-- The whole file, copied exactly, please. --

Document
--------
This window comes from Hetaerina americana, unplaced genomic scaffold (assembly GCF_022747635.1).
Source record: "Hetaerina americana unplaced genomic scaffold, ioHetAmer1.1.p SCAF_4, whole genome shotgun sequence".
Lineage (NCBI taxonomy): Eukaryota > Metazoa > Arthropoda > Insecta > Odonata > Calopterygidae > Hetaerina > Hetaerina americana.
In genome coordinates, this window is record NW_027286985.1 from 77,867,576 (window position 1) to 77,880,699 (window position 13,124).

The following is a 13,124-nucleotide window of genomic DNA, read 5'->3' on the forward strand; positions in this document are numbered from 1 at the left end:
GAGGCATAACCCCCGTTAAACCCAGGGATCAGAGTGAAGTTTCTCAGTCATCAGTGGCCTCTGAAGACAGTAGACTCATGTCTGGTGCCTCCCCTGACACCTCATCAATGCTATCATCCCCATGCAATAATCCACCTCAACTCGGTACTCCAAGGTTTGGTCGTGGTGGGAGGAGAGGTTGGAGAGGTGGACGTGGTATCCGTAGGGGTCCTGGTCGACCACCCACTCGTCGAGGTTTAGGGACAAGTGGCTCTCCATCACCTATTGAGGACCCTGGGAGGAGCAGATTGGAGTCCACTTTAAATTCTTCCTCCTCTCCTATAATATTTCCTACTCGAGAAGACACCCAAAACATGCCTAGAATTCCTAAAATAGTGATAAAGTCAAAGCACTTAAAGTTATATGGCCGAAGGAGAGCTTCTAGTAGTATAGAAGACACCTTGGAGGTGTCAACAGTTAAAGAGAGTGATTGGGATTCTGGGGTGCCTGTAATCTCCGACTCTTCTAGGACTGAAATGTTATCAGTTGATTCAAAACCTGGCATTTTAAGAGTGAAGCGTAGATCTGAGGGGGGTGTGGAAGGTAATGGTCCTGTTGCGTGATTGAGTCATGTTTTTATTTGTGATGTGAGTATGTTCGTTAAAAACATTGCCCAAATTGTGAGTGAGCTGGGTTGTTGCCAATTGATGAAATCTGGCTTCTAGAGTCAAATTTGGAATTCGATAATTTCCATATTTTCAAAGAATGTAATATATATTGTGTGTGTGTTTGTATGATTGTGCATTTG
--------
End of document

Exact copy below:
This window comes from Hetaerina americana, unplaced genomic scaffold (assembly GCF_022747635.1).
Source record: "Hetaerina americana unplaced genomic scaffold, ioHetAmer1.1.p SCAF_4, whole genome shotgun sequence".
Lineage (NCBI taxonomy): Eukaryota > Metazoa > Arthropoda > Insecta > Odonata > Calopterygidae > Hetaerina > Hetaerina americana.
In genome coordinates, this window is record NW_027286985.1 from 77,867,576 (window position 1) to 77,880,699 (window position 13,124).

The following is a 13,124-nucleotide window of genomic DNA, read 5'->3' on the forward strand; positions in this document are numbered from 1 at the left end:
GAGGCATAACCCCCGTTAAACCCAGGGATCAGAGTGAAGTTTCTCAGTCATCAGTGGCCTCTGAAGACAGTAGACTCATGTCTGGTGCCTCCCCTGACACCTCATCAATGCTATCATCCCCATGCAATAATCCACCTCAACTCGGTACTCCAAGGTTTGGTCGTGGTGGGAGGAGAGGTTGGAGAGGTGGACGTGGTATCCGTAGGGGTCCTGGTCGACCACCCACTCGTCGAGGTTTAGGGACAAGTGGCTCTCCATCACCTATTGAGGACCCTGGGAGGAGCAGATTGGAGTCCACTTTAAATTCTTCCTCCTCTCCTATAATATTTCCTACTCGAGAAGACACCCAAAACATGCCTAGAATTCCTAAAATAGTGATAAAGTCAAAGCACTTAAAGTTATATGGCCGAAGGAGAGCTTCTAGTAGTATAGAAGACACCTTGGAGGTGTCAACAGTTAAAGAGAGTGATTGGGATTCTGGGGTGCCTGTAATCTCCGACTCTTCTAGGACTGAAATGTTATCAGTTGATTCAAAACCTGGCATTTTAAGAGTGAAGCGTAGATCTGAGGGGGGTGTGGAAGGTAATGGTCCTGTTGCGTGATTGAGTCATGTTTTTATTTGTGATGTGAGTATGTTCGTTAAAAACATTGCCCAAATTGTGAGTGAGCTGGGTTGTTGCCAATTGATGAAATCTGGCTTCTAGAGTCAAATTTGGAATTCGATAATTTCCATATTTTCAAAGAATGTAATATATATTGTGTGTGTGTTTGTATGATTGTGCATTTG